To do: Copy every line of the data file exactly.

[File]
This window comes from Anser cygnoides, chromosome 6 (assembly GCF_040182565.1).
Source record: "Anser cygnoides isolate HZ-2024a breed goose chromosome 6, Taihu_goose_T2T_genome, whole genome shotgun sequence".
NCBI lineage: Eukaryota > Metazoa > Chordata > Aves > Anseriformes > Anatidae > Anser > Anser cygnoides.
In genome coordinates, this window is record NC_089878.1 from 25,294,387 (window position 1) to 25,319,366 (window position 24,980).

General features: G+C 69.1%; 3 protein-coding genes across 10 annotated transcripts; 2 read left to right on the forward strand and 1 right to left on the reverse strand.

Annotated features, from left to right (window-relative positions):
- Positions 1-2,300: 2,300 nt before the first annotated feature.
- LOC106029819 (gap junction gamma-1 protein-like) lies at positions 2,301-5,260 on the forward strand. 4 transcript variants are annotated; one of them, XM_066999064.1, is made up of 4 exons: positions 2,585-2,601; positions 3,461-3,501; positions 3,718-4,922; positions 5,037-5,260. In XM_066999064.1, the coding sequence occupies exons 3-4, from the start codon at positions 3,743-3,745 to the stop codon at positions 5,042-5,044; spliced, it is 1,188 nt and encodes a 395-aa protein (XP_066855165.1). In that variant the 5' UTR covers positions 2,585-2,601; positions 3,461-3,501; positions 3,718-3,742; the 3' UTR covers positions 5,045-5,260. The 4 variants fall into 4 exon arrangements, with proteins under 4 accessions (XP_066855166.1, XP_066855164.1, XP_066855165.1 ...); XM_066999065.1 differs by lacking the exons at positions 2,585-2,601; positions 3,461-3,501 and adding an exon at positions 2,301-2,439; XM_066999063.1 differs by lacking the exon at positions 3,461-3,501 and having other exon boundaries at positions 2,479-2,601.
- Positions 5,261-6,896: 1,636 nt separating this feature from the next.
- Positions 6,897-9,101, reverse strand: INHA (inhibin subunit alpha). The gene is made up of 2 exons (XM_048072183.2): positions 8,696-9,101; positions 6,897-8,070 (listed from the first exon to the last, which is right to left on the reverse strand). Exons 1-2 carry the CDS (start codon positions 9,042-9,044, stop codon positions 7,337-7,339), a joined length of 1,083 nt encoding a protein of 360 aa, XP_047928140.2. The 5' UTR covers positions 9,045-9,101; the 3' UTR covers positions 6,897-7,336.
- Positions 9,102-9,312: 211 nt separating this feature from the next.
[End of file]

This window comes from Anser cygnoides, chromosome 6 (assembly GCF_040182565.1).
Source record: "Anser cygnoides isolate HZ-2024a breed goose chromosome 6, Taihu_goose_T2T_genome, whole genome shotgun sequence".
NCBI lineage: Eukaryota > Metazoa > Chordata > Aves > Anseriformes > Anatidae > Anser > Anser cygnoides.
In genome coordinates, this window is record NC_089878.1 from 25,294,387 (window position 1) to 25,319,366 (window position 24,980).

General features: G+C 69.1%; 3 protein-coding genes across 10 annotated transcripts; 2 read left to right on the forward strand and 1 right to left on the reverse strand.

Annotated features, from left to right (window-relative positions):
- Positions 1-2,300: 2,300 nt before the first annotated feature.
- LOC106029819 (gap junction gamma-1 protein-like) lies at positions 2,301-5,260 on the forward strand. 4 transcript variants are annotated; one of them, XM_066999064.1, is made up of 4 exons: positions 2,585-2,601; positions 3,461-3,501; positions 3,718-4,922; positions 5,037-5,260. In XM_066999064.1, the coding sequence occupies exons 3-4, from the start codon at positions 3,743-3,745 to the stop codon at positions 5,042-5,044; spliced, it is 1,188 nt and encodes a 395-aa protein (XP_066855165.1). In that variant the 5' UTR covers positions 2,585-2,601; positions 3,461-3,501; positions 3,718-3,742; the 3' UTR covers positions 5,045-5,260. The 4 variants fall into 4 exon arrangements, with proteins under 4 accessions (XP_066855166.1, XP_066855164.1, XP_066855165.1 ...); XM_066999065.1 differs by lacking the exons at positions 2,585-2,601; positions 3,461-3,501 and adding an exon at positions 2,301-2,439; XM_066999063.1 differs by lacking the exon at positions 3,461-3,501 and having other exon boundaries at positions 2,479-2,601.
- Positions 5,261-6,896: 1,636 nt separating this feature from the next.
- Positions 6,897-9,101, reverse strand: INHA (inhibin subunit alpha). The gene is made up of 2 exons (XM_048072183.2): positions 8,696-9,101; positions 6,897-8,070 (listed from the first exon to the last, which is right to left on the reverse strand). Exons 1-2 carry the CDS (start codon positions 9,042-9,044, stop codon positions 7,337-7,339), a joined length of 1,083 nt encoding a protein of 360 aa, XP_047928140.2. The 5' UTR covers positions 9,045-9,101; the 3' UTR covers positions 6,897-7,336.
- Positions 9,102-9,312: 211 nt separating this feature from the next.